Bella receives a used 1953 Chevrolet pickup truck as a gift from her father. The vehicle allows her the ability drive to and from school. It also gives her freedom from the embarrassing police cruiser. Bella describes her truck with love, having a “faded red color, with big, rounded fenders and bulbous cab.” On the outside, the truck appears ordinary. However, the engine was revived and the “solid iron” frame meant it was built to last. Bella appears physically unattractive as well. Similar to the truck, Edward finds her dependable, and able to withstand his temptations with bravery.

Looking for Alaska does not specify car models to the same degree as Twilight. Still, Alaska’s background mirrors her automobile. Alaska introduces her car with veracity. The vehicle earned its namesake because “she is a lemon.” Blue Citrus hides seat belts, and provides an opportunity to throw Lara in Pudge’s lap. Alaska carries severe guilt about her mother’s death and is permanently damaged like her car. Both express little concern for personal safety and facilitate the relationship between Pudge and Lara. The blue color matches Alaska’s pessimistic and melancholic outlook.

To summarize, automobiles empower characters to choose a social environment, are involved in central plot lines, and help characterize. The two novels utilize the significance of cars for young adults, but the girls enforce cultural myths on female driving. Alaska dies while intoxicated. It is assumed females are not as safe as men physically, and drive filled with raging emotions. Statistics show males between the ages of 18-20 are seven times more likely to drive drunk in comparison to their female counterparts. Alaska drives fast and reckless, flooring the accelerator despite the capabilities of the car. Driving is a “cultural conception of manhood” that scholars are “seeking to denaturalize.” Alaska’s relation with cars could have been an opportunity to include automobiles within womanhood. Instead, she embodies the careless, fast driving, hot girl who miraculously escapes accidents. Alaska dies because she fails to act as a practical male.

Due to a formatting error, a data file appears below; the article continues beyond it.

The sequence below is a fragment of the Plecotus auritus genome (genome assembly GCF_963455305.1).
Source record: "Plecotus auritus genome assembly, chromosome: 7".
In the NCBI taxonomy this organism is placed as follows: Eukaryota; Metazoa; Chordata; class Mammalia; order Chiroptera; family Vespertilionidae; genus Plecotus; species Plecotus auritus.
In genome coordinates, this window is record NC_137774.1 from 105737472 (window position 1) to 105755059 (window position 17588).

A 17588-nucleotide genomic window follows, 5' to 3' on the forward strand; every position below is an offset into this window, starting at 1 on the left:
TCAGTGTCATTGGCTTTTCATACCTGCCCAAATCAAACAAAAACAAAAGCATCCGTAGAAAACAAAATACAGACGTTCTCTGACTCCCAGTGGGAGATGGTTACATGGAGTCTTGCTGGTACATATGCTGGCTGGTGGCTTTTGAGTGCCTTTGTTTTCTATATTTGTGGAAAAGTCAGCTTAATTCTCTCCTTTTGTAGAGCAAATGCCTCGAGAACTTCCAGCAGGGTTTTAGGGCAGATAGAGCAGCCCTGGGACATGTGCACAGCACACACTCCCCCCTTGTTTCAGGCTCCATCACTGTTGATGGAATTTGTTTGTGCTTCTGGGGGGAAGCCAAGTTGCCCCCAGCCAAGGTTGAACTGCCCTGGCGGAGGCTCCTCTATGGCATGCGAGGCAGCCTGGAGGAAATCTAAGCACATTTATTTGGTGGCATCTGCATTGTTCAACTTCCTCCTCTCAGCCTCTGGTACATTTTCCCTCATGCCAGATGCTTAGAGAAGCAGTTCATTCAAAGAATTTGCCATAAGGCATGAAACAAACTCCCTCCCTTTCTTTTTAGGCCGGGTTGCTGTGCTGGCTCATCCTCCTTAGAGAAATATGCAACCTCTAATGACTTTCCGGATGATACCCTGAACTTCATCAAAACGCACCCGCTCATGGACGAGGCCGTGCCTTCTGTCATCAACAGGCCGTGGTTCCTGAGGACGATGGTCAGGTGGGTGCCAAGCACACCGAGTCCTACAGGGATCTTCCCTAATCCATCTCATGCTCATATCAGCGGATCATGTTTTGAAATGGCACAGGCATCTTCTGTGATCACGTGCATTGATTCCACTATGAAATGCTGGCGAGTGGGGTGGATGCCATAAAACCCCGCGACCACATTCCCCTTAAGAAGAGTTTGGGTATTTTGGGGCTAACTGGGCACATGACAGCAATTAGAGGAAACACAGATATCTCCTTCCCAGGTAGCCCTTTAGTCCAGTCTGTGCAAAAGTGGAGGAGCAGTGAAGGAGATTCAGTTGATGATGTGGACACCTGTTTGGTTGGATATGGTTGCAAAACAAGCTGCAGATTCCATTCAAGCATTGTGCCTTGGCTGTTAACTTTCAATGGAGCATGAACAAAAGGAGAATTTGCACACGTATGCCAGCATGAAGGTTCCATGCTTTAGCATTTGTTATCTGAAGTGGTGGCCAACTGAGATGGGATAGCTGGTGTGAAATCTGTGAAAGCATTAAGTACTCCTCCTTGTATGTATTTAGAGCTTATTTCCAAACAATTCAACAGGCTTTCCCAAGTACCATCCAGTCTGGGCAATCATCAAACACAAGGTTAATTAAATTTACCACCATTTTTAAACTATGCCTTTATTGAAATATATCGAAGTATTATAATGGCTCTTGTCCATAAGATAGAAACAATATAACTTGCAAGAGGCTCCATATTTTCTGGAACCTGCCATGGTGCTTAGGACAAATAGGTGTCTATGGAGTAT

Bella can turn around oppressive gender roles that sort “human bodies into binary categories to assign labor, responsibilities, moral attributes, and emotional styles.” She has the opportunity to dominate her relationship with Edward by displacing the males’ assumed role as the driver. The vehicle’s driver takes control of the environment. At every important scene involving a car, Edward subdues Bella’s agency. Edward saves Bella in the school’s parking lot, he tells her to get in his car in Port Angeles, and he insists on driving her out of danger from the hunter. Bella passively joins along for the ride. If Bella had one skill to prove her worth, driving could have been a simple choice. She frustrates readers by constantly allowing other people to shuttle her around. Lamentably, both novels challenge concepts of death and desire in new ways, but kept the automotive world falsely outside the bounds of womanhood.



**I decided on the LA Review because it is a serious online newspaper that has seems to have a readership that demands a formal review. The focus on LA is important as well because car culture is huge here.

I wanted to write for an auto magazine, but my disappointment with Bella and Alaska could not be voiced. I would be forced to write more on the specificity and characterization than the exclusion of women from the automotive world.